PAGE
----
U.S. District Judge James M. Moody approved a $84.9 million settlement in the Pilot Flying J fuel rebate scandal in a Little Rock, Arkansas courtroom Monday.
KNOXVILLE - Federal agents have served a second search warrant as part of the investigation into Knoxville-based Pilot Flying J.
U.S. Attorney Bill Killian wouldn't give specifics today or say where the warrant was served.
"I can tell you that a second search warrant was issued last night," Killian said. "It's ongoing."
No arrests have been made so far. Killian wouldn't say whether any arrests appeared imminent, although he indicated the search could be part of a long-term investigation.
Federal authorities typically ask a judge to seal such warrants, rendering the contents secret.
The search came hours after dozens of FBI and Internal Revenue Service agents on Monday raided the West Knoxville headquarters of Pilot Flying J, operator of the largest travel center network in North America, while executing an earlier search warrant.
FBI supervisory special agent Marshall Stone said federal agents arrived at the corporate headquarters on Lonas Road as part of a "ongoing investigation."
Stone declined to provide specifics of the raid.
"The FBI secured our headquarters today and informed us they are investigating Pilot Flying J," Pilot CEO Jimmy Haslam said in an email statement Monday afternoon.
"We will cooperate appropriately with any and all external investigations and conduct our own. I believe and trust there has been no wrongdoing. The integrity of our company always has been job No. 1."
Pilot Food Marts, Pilot Travel Centers and Flying J Travel Plazas remain open, according to a statement from Pilot spokeswoman Lauren Christ of Moxley Carmichael public relations firm.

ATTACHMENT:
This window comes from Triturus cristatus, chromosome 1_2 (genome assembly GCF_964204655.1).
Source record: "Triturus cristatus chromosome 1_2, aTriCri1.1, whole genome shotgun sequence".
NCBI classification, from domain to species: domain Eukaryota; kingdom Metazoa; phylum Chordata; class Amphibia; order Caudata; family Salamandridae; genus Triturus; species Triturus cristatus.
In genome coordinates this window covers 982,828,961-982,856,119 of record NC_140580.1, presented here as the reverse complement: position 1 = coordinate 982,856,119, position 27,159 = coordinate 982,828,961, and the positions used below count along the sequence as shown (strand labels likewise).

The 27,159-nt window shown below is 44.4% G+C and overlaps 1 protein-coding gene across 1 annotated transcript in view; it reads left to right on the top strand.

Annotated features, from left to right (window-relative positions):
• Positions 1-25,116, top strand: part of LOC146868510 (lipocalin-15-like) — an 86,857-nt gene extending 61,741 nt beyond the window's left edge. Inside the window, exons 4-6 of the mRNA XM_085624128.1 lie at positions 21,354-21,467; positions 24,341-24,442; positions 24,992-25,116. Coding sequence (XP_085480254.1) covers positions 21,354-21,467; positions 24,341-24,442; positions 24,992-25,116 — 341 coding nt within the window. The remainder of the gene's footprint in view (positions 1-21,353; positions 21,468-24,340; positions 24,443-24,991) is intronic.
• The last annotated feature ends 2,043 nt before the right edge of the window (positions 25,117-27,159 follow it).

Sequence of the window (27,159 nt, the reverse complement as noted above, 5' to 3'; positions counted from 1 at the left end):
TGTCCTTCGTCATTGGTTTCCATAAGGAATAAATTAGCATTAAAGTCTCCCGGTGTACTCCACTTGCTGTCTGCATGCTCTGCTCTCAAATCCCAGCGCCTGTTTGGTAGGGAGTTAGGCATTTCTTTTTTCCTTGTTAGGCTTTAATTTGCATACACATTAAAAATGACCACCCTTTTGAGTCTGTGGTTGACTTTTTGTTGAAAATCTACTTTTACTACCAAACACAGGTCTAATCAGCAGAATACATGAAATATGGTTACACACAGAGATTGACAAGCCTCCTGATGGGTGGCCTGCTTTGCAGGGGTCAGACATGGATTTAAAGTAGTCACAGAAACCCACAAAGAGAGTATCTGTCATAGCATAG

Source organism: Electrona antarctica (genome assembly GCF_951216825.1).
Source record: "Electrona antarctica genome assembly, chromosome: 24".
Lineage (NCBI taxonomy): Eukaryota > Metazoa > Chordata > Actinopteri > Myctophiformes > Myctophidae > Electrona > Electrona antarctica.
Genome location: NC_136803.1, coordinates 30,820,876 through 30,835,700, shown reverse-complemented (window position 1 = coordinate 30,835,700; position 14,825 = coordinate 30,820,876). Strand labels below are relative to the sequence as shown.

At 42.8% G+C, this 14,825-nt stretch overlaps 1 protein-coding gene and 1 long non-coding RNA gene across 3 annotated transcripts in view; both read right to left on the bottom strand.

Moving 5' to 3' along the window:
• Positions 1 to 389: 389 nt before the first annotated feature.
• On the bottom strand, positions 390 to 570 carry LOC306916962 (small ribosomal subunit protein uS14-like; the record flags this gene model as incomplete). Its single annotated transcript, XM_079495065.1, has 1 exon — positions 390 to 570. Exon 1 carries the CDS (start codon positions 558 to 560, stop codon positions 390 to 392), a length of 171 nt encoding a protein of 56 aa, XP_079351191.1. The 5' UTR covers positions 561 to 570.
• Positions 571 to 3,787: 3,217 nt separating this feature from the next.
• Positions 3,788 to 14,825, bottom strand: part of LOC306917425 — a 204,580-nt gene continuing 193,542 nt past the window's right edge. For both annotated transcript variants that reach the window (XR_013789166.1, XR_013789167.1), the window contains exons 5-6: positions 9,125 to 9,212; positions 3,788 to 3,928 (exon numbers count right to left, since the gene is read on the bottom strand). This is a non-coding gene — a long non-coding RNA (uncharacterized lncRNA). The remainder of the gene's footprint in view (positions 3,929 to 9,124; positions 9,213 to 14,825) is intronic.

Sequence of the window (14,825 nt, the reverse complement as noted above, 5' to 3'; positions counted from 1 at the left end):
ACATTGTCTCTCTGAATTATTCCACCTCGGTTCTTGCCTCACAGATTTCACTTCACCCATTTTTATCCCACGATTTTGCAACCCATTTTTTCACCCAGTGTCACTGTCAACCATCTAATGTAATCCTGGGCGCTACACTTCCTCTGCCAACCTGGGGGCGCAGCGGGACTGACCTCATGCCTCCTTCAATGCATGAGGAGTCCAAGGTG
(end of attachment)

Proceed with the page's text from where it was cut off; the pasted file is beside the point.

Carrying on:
An accounting firm, Steiner & Ellis, shares space at the complex with Pilot. The firm didn't immediately return calls today about the search.
Two men were seen exiting the Pilot data center, 1339 E. Weisgarber Road, Monday afternoon. One wore an FBI windbreaker and the other carried a backpack.
An employee who was present during the raid at the headquarters described an orderly but swift effort by federal agents to verify staffers' identities and job titles and to separate those who are necessary to the day-to-day business operations.
"They came in pretty quick — it wasn't a calm event," said the employee, who asked to not be identified. "I was at my desk and I heard some voices say they were there to execute a search and seizure warrant."
Company personnel were told to turn off their computers, cellphones and other electronic devices immediately as agents sequestered and processed some 200 employees among three office buildings on the corporate campus.
"They didn't want us to have any access to company information," the employee said.
The employee initially was corralled into a room with his department co-workers. The staffer and most of the others were told later to leave their company laptops behind and were subsequently allowed to leave the premises.
"Certain people in certain departments were asked to stay," the employee said. "Mostly people who collect data."
The staffer said he saw 25 to 30 federal agents and Knoxville Police Department officers in his building alone.
"There were just so many of them," said the employee, adding that several of the FBI agents wore white bulletproof vests. "It was weird, they looked like life preservers."
Agents appeared particularly focused on IT, accounting and customer services offices, he added.
"They didn't seem like they were on a witch hunt," the staffer said. "They seemed like they knew what they were looking for."
Media were barred Monday from the Pilot campus and the entrance was blocked. Pilot employees were escorted off the corporate campus on Lonas Road.
Knoxville-based Pilot is owner of more than 600 travel center locations across the U.S. and has more than 30,000 employees. It recorded revenues of $29.3 billion in 2011.
The company was founded more than 50 years ago by Jim Haslam and is run by his eldest son, Jimmy Haslam, who bought a majority ownership of the Cleveland Browns of the NFL last year.
Gov. Bill Haslam once served as president of the company.
Haslam stepped down as CEO after buying the Browns but resumed his role as CEO less than six months later, replacing former PepsiCo President John Compton.
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